I expressed in a previous column my firm belief that exponential technologies will soon disrupt practically every aspect of our lives--including whatever business you're in--within the next three to 10 years.

Some enterprises will become extinct, while others will adapt and survive. You must prepare now if you want to be among the latter.

What can you do specifically to improve your survival odds when the revolution comes into full swing?

Step No. 1: Become aware of, and stay informed on, every technology that can possibly impact your business.

Even though you can't adopt everything that comes along, you must at least be aware of what's out there. My firm for example, has always been focused on finding or creating the best technology possible, and we're always willing to upgrade when it makes sense to do so.

If you're not tech-savvy, then hire people who are. (That's what I do.) Meanwhile, educate yourself as much as you can. Reading tech publications and websites, attending tech conferences and exhibitions, and conferring with peers are all effective.

Some fascinating innovation in the field of medicine illustrates the importance of embracing changes in technology. It has implications for my business--and I suspect it does for yours as well.

Remember the tricorder? Dr. McCoy used this little handheld device in Star Trek to diagnose illnesses and injuries. Today, competition is underway to develop a real version. Experts say it will likely attach to your smartphone: You'll place a speck of blood or saliva on it, and it will read your vital signs and functions and upload the data to an app that will link to your doctor in real time--allowing him or her to diagnose your condition and prescribe treatment.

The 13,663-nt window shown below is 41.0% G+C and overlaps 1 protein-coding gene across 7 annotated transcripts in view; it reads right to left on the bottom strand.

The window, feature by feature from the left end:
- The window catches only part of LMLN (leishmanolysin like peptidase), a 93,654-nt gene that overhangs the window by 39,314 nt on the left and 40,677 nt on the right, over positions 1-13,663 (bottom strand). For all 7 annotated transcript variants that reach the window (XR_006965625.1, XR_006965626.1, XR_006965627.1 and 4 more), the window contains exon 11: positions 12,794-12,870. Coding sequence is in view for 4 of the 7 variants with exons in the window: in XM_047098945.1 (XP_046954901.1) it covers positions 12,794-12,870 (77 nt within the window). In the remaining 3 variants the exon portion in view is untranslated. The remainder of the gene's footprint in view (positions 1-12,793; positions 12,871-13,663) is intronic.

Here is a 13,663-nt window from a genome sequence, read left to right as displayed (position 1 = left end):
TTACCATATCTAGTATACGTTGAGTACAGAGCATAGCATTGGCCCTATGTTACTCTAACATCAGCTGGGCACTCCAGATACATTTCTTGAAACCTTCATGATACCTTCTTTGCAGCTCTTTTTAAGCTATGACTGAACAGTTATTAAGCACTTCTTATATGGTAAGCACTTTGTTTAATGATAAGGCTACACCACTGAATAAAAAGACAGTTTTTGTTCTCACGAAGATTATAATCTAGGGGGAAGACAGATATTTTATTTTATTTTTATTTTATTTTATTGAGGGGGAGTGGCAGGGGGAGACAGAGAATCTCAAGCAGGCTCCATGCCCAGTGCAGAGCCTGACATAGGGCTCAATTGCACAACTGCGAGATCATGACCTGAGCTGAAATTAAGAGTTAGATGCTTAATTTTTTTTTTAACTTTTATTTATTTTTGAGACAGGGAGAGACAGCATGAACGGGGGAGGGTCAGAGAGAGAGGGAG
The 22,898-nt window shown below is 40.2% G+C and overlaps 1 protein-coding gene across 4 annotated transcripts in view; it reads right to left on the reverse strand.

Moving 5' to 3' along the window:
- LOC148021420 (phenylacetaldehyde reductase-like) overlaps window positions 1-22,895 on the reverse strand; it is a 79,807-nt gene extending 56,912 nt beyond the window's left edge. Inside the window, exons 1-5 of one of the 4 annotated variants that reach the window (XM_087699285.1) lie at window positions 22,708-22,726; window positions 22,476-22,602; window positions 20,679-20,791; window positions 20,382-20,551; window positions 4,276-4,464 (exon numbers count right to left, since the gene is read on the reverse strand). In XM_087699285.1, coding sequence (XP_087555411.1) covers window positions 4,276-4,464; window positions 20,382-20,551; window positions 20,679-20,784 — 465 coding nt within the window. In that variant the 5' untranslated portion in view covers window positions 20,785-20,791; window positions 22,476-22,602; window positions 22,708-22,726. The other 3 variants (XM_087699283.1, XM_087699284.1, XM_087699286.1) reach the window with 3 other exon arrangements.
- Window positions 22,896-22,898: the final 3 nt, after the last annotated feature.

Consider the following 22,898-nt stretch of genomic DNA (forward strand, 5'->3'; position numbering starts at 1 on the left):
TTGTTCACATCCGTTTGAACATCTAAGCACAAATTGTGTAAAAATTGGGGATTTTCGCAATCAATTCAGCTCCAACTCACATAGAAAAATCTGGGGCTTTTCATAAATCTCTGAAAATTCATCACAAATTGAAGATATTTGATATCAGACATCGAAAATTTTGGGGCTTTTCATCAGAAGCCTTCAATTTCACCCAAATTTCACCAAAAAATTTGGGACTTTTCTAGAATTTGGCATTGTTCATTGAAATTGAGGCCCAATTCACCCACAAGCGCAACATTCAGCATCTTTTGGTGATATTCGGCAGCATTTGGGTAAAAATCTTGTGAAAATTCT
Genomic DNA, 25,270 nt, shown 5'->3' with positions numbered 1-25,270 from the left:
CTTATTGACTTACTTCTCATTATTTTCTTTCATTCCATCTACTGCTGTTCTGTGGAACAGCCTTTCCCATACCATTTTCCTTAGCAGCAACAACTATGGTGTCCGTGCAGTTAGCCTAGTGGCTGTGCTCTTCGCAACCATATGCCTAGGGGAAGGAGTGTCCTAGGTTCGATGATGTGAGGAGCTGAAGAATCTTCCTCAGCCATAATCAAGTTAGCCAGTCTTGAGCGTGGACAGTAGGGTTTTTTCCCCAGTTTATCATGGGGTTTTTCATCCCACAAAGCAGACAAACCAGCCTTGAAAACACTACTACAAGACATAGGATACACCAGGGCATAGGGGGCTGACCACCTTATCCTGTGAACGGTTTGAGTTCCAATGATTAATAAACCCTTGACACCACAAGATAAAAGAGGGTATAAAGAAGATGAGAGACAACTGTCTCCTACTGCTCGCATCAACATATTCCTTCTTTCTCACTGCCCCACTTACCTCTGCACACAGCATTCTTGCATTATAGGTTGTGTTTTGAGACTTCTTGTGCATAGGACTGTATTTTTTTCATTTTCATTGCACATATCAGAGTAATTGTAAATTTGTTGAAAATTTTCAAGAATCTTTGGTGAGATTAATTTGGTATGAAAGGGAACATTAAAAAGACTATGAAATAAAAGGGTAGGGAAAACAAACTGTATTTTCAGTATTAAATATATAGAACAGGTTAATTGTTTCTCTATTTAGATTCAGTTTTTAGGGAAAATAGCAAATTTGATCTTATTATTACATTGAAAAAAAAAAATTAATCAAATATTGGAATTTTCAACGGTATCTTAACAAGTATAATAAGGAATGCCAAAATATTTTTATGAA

Then there's Watson, the IBM supercomputer that defeated some top Jeopardy champions. That was in 2011. Nowadays, Watson is becoming an oncologist at Memorial Sloan Kettering Cancer Center. Experts says Watson will soon be an app on your cellphone, giving you free, instant access to the equivalent of several board-certified physicians.

Will such developments put physicians out of work?

I don't believe so. But I do believe these innovations will dramatically change how doctors serve patients. For example, you won't have to make an appointment and wait days to see your physician. You won't have to sit in a crowded waiting room, then wait days for test results. Technology will make access faster. It will certainly change how doctors work--but it certainly won't make them obsolete.

Advanced technology will have implications for your business, too. Consider what's coming now instead of worrying about it later. Look for ways that tech products and services can help make your business faster, easier or cheaper for your customers.

If you delay, you could find that your competitors have left you too far behind to catch up.

In future columns, I'll offer other ways you can prepare for the radically different business landscape of the future--a future that's coming fast.